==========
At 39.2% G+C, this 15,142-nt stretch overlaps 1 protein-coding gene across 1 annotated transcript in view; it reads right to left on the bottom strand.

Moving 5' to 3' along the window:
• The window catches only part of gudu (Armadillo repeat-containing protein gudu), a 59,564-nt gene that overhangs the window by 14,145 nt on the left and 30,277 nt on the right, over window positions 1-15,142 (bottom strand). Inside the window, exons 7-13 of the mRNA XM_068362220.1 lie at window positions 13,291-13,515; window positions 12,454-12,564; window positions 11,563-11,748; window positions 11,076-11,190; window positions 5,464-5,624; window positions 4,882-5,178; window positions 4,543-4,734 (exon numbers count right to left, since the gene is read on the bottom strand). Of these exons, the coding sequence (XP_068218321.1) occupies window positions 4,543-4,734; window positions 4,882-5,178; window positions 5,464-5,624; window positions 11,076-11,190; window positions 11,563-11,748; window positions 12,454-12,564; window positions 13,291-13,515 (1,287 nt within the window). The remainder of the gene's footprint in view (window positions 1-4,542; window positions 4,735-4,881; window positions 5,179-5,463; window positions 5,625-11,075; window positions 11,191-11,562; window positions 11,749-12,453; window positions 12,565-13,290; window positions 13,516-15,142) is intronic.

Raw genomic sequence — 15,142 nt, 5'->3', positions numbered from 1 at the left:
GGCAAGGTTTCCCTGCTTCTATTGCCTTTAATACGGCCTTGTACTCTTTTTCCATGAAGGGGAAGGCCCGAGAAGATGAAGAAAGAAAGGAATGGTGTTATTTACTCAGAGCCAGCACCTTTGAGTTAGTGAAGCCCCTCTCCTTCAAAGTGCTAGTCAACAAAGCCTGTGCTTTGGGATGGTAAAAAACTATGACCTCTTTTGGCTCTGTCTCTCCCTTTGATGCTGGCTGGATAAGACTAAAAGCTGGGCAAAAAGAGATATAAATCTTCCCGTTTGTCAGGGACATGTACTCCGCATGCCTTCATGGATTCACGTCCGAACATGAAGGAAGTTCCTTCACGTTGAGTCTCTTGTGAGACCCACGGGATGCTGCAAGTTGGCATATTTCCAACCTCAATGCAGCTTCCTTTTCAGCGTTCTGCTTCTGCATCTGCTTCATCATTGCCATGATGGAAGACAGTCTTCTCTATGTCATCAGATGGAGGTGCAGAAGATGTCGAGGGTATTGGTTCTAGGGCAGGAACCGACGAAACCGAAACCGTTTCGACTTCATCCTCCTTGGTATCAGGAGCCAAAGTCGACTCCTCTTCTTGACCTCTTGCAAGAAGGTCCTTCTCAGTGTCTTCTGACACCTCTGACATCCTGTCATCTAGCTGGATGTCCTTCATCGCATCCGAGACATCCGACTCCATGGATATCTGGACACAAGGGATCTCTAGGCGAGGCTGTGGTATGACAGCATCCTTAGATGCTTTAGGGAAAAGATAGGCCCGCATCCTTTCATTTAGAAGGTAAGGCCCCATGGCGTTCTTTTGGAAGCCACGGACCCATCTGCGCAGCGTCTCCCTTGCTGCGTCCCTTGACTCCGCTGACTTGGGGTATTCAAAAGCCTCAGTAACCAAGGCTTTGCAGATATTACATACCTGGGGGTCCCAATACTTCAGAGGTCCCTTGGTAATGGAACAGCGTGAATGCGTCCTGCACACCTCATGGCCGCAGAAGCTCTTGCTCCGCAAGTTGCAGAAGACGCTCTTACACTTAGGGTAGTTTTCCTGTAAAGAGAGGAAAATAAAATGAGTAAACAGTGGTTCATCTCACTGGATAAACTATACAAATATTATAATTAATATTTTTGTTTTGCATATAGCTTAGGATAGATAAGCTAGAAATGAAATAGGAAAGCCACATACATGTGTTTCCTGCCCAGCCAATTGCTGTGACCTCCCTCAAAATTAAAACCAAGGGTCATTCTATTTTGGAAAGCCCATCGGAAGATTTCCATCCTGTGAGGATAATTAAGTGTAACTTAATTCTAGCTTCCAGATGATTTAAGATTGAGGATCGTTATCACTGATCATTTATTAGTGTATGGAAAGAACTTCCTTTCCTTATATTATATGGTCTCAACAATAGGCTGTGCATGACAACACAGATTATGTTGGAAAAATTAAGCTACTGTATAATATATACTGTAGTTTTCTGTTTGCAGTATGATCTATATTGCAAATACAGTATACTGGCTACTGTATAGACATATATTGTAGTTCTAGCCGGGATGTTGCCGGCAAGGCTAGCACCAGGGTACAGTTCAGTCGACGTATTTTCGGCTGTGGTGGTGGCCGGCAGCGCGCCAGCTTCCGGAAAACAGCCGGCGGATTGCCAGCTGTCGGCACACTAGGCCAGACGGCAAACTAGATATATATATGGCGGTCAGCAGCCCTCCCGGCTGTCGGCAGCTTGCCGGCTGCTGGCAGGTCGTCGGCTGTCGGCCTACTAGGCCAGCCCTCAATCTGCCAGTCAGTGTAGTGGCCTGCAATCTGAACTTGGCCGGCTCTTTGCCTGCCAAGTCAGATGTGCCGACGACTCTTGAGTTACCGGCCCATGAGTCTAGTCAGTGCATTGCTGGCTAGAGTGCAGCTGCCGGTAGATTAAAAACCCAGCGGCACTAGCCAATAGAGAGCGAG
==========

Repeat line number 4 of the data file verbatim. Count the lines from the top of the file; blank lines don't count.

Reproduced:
Raw genomic sequence — 15,142 nt, 5'->3', positions numbered from 1 at the left: